Apparently, Twerking Is Dead

by Kadeen Griffiths

Well, I'm not sure how I feel about this. As far as the broad range of actions that Miley Cyrus decides to undertake goes, this is on the tame side for a girl who Instagrammed a picture of herself squatting in the woods and has mastered the art of the bathtub selfie. After her 2013 MTV Video Music Awards performance that introduced the world to a brand new Cyrus, she became the mainstream face of twerking whether that association was fully justified or not. Now she's at it again because, apparently, twerking is dead. According to MTV, Cyrus is trying to make the Nae Nae popular and her success rate isn't very high so far.

The Nae Nae is a dance move that was referenced by Atlanta's We Are Toonz in the music video for "Drop That NaeNae". Apparently, Cyrus witnessed her dancers, the LA Bakers, doing it and she begged them to teach it to her. "I keep trying to start it at all my shows and no one is really doing it back at me," she said, although she's not about to give up on that quest if the instructional guide she gave to Australian talk show Sunrise is any indication.

It's a sad but true fact that a lot of people still don't know that Cyrus did not invent twerking. She was certainly not the last artist to do it, but she definitely wasn't the first. In fact, Cyrus' common association with twerking was controversial because of the inherent racism and cultural appropriation of a wealthy white blond embracing an element of black culture in order to further her own mainstream image. It proved to be very, very effective and Cyrus went on to become the first thing that people thought of whenever they thought of twerking, even among those who acknowledged that the dance originated in the black community.

Now Cyrus has tired of twerking and has set her sights on another dance that originated in the African-American culture and that already leaves a bad taste in my mouth. This shouldn't come as a surprise from the same pop singer who said that she wanted a song that "sounds black" for her first Bangerz single, but it's really disappointing. It's not as if I'm saying that no one of any other culture is allowed to do dances that originated in the any other culture ever, but this is an instance in which Cyrus needs to start checking her privilege. Just as she became the face of twerking, she runs the risk of becoming the face of the Nae Nae as well and it's not her dance to appropriate.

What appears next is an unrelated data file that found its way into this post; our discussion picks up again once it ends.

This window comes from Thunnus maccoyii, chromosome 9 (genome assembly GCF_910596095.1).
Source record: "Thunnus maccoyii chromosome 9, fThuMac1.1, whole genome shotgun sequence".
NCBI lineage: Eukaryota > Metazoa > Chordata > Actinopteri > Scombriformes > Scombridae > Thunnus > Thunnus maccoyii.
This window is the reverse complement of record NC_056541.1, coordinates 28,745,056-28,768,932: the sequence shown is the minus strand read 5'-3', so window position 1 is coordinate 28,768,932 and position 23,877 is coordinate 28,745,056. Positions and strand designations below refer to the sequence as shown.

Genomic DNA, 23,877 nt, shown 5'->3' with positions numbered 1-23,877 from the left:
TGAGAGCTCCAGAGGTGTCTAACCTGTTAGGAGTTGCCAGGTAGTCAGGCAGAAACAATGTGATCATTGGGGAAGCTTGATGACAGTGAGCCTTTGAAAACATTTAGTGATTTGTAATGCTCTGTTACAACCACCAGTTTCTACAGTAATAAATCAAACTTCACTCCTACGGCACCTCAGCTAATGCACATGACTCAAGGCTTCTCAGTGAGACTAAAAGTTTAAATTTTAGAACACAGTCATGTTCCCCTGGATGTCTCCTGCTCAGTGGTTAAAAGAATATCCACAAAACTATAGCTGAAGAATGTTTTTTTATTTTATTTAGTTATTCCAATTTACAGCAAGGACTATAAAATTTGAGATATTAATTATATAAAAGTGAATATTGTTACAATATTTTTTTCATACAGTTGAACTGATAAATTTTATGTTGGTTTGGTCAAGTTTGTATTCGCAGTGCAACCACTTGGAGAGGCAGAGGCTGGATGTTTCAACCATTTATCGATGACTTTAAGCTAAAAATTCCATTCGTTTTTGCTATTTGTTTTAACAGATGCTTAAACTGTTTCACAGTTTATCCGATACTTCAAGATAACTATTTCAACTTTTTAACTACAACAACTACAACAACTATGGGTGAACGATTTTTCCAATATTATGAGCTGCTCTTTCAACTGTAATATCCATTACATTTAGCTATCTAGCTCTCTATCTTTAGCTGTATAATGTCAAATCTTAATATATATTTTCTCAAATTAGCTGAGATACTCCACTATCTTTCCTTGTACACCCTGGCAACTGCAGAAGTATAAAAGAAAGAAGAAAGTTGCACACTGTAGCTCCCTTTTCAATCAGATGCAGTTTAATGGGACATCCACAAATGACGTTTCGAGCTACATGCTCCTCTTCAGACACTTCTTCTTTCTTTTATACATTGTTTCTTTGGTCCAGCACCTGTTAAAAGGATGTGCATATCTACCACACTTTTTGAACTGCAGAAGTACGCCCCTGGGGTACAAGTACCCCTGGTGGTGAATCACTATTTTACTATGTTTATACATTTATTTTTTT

Jamie McCarthy/Getty Images Entertainment/Getty Images

At the very least, I would like to see Cyrus use this potential craze as an opportunity to give press and attention to the group it originated from. Perhaps she could only do the dance while playing their song, so they share the association. Maybe she could even start adding a plug into every interview she does that references the Nae Nae. Essentially, if Cyrus is really trying to pioneer a new dance craze that was taught to her by her dancers based on a music video that came out months ago, but wants to do it without being accused of racism and cultural appropriation, then she needs to give credit where credit is due. We saw her twerk enough times to know that taking the time out to talk about her influences has never been high on her list.

There's a difference between celebrating or honoring a culture and stealing aspects of it to further your own career and Cyrus has never been very good at straddling that line in a tactful way. She hasn't quite gone to Katy Perry levels just yet, or done anything quite as offensive as Avril Lavigne's "Hello Kitty" music video, but she runs the risk of going there if she continues to "launch" new dances that she almost exclusively takes from the black community when she tires of the last dance that she also took from that culture. To be honest, I'm no more interested in watching Cyrus do the Nae Nae than I was in watching Cyrus twerk and it has nothing to do with how good she is at the dance itself.

Image: Getty Images